"name": "Password",
                "type": "string",
                "label": "Password",
                "defaultValue": "",
                "required": false,
                "helpMarkDown": "Password to access tfs rest api (NTLM and Basic types)",
                "groupName" : "authentication",
                "visibilityRule" : "authtype != OAuth"

    The parameters that determine the authentication scheme are placed in a separate group, which is collapsed by default.

    The most commonly used types of parameters are:

    • string is a regular string.
    • pickList - select box with a limited list of values
    • filePath - select a file inside the assembly repository.

    execution unit

    contains a link to the main executable file of the task

     "execution": {
            "Node": {
                "target": "testtask.ts"

    localization unit

        "messages": {
            "taskSucceeded": "All done",
            "taskFailed": "Task Failed"

    contains a set of localized lines for logging the task in the build log file. Used less often than the blocks above. Messages for the current local settings can be received by calling task.loc ("messagename");

    Main executable file

    The main executable file is a script that executes VSTS when the task starts. At a minimum, it should contain code for importing the necessary modules for the task to work and error handling. For instance:

    import tl = require('vsts-task-lib/task');
    import trm = require('vsts-task-lib/toolrunner');
    import path = require('path');
    import fs = require('fs');
    import Q = require("q");
    import * as vm from 'vso-node-api';
    import * as bi from 'vso-node-api/interfaces/BuildInterfaces';
    import * as ci from 'vso-node-api/interfaces/CoreInterfaces';
    import * as ti from 'vso-node-api/interfaces/TestInterfaces';
    import * as wi from 'vso-node-api/interfaces/WorkItemTrackingInterfaces';
    async function run() {
        tl.setResourcePath(path.join(__dirname, 'task.json'));
        let projId = tl.getVariable("System.TeamProjectId");
        try {
        } catch(err) {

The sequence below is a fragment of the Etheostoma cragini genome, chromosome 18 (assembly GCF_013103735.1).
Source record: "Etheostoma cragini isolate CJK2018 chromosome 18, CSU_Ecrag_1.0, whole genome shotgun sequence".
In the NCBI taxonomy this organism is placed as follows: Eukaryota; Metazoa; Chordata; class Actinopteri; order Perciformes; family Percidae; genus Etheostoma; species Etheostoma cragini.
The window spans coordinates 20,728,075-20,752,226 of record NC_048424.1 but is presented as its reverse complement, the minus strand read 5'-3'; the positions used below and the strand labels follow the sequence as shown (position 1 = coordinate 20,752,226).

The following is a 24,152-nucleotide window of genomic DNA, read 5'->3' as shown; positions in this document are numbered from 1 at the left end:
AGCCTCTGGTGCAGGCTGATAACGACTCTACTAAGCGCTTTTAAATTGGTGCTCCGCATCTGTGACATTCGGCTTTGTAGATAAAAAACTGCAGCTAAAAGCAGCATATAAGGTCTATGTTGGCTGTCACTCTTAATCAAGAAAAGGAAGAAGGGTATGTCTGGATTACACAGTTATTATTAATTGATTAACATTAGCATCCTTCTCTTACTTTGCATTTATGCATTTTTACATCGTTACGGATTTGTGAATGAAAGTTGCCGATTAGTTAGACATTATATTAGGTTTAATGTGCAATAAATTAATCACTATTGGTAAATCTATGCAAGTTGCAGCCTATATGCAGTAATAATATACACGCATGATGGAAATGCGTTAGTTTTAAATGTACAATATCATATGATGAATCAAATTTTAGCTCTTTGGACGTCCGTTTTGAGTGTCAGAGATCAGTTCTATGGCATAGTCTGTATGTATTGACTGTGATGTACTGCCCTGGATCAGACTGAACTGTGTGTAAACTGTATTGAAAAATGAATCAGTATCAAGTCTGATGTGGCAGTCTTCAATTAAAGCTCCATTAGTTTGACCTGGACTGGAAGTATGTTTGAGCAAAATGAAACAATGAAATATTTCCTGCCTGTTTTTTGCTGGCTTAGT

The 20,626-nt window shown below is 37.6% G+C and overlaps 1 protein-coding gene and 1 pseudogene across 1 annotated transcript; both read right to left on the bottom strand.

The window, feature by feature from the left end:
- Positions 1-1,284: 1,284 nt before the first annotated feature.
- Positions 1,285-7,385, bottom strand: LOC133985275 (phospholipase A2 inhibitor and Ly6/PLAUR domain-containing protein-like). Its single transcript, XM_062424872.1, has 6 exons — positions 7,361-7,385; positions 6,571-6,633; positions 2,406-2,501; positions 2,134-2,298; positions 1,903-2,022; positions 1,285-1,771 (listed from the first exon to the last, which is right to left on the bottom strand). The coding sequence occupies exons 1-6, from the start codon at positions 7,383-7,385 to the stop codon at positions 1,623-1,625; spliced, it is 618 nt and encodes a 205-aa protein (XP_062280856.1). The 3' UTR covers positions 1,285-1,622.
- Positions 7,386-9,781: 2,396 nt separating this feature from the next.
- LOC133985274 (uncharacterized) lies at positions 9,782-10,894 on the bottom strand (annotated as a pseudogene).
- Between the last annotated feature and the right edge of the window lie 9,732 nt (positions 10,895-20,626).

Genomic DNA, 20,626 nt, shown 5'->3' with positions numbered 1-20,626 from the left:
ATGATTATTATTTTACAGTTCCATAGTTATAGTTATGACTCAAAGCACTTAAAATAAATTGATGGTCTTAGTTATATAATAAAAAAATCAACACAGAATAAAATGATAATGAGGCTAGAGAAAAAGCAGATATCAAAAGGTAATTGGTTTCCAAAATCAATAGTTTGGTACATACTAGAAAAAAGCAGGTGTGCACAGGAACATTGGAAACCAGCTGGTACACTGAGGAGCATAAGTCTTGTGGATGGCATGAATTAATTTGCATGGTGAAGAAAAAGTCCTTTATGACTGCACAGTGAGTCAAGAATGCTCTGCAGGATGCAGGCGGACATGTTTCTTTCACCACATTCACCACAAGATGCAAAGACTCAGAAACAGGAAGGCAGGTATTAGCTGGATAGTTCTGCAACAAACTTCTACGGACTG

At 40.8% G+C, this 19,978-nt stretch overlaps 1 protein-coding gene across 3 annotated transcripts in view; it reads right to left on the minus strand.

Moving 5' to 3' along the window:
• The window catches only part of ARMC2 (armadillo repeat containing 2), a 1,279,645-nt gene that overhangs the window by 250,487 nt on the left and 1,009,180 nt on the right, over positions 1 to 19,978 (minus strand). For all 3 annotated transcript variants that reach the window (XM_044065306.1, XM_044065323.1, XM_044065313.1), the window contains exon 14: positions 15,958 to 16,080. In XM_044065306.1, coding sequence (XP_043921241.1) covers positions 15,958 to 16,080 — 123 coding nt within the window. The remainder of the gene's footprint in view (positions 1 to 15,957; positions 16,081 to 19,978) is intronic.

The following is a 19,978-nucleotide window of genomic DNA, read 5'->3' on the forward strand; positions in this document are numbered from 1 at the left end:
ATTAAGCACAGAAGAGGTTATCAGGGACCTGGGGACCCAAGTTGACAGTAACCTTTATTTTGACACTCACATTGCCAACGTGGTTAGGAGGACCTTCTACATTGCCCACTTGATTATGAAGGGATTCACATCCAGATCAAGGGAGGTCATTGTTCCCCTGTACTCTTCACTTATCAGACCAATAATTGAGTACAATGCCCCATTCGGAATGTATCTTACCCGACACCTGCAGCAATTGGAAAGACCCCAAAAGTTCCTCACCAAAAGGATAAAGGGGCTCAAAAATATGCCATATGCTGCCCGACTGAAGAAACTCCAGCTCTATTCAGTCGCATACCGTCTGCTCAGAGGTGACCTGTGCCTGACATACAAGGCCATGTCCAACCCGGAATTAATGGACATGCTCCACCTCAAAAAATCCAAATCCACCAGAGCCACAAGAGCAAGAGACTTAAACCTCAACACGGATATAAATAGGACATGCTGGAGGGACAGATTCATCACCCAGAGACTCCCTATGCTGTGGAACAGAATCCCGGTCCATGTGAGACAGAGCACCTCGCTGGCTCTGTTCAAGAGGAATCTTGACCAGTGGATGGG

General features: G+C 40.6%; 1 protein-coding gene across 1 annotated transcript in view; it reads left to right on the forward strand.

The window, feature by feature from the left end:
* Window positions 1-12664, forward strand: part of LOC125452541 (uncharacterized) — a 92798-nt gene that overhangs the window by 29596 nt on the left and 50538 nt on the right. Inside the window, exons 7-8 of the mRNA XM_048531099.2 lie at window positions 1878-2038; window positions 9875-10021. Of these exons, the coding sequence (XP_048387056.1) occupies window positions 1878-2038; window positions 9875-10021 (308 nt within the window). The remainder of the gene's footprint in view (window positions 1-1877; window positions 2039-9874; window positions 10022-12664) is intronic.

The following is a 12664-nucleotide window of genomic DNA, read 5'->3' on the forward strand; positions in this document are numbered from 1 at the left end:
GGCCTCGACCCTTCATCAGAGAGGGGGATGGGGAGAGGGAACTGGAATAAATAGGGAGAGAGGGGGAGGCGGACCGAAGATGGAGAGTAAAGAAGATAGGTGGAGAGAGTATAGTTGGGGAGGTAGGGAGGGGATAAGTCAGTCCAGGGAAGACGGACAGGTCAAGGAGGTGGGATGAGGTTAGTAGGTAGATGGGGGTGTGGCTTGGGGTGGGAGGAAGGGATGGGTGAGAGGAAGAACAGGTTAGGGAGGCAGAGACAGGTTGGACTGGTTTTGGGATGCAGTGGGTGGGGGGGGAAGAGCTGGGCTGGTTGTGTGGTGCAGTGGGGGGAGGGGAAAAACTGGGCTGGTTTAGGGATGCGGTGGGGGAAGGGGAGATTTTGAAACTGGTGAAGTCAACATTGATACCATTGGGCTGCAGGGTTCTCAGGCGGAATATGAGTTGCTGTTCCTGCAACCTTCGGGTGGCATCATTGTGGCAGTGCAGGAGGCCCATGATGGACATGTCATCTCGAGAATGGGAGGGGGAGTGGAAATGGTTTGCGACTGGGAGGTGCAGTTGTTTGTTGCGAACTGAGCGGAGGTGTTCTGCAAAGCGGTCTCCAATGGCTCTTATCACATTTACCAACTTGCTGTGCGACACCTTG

throw err;
    .then(r => tl.setResult(tl.TaskResult.Succeeded,tl.loc("taskSucceeded")))
    .catch(r => tl.setResult(tl.TaskResult.Failed,tl.loc("taskFailed")))

    As you can see, the task is a set of standard components that change little from task to task. Therefore, when I created the third task, the idea came up to automate the creation of tasks. This is how our bootstrap appeared, which greatly facilitates the development of extensions for VSTS.

    How faster?

    What needs to be done when creating a task for VSTS, except writing the code of the task itself? The steps are usually the same:

    1. Create task skeleton
    2. Assemble a task into an isolated component
    3. Pack task on vsix for publishing to VSTS

    All of these steps can be automated to speed up development and eliminate unnecessary manual labor. To automate these steps, you can use our bootstrap. The workflow of our collector is similar to the task collector from Microsoft - the tasks for the assembly are listed in the make-options.json file in the root of the project:

        "tasks": [


    To create extensions, you will need the following software:

    • Local JavaScript machine - nodejs
    • Typescript interpreter - npm install -g typescript
    • Gulp collector - npm install -g gulp
    • Console utility for working with VSTS tfx-cli - npm install -g tfx-cli

    Task creation

    TaskName task is created by the command:
    gulp generate –-name TaskName

    As a result of the execution of the command, the following occurs:

    • The task is added to the project list of tasks for the assembly.
    • Создание каталога задачи и «скелетных» файлов – taskname.ts, task.json, package.json, typings.json, icon.png

    Скелетные файлы содержат минимально необходимый набор данных и кода.

    Сборка задач проекта

    Сборка задач проекта осуществляется комадной gulp

    При этом для всех задач, перечисленных в make-options.json происходит следующее:

    • Трансляция .ts в .js
    • Установка node_modules в каталог задачи
    • Генерация языковых файлов

    Упаковка задач

    Упаковка задач осуществляется командой gulp mkext [--all] [--exts ext1,ext2]

    По умолчанию каждая задача упаковывается в отдельный vsix файл, если указан параметр --all, то все задачи собираются в один большой vsix файл.

    By default, all tasks listed in make-options.json are packed, if the --exts option is specified, only those listed in the extension parameter are packed.

    We are open

    Bootstrap published on GitHub - forks, feature requests, pull requests are welcome.

    I really hope that this article will arouse interest in Miscosoft VSTS, which in my opinion is an excellent group work tool not only for large companies, but also for small flexible teams.

    Konstantin Neradovsky,
    Head of Testing Automation,
    Otkritie Bank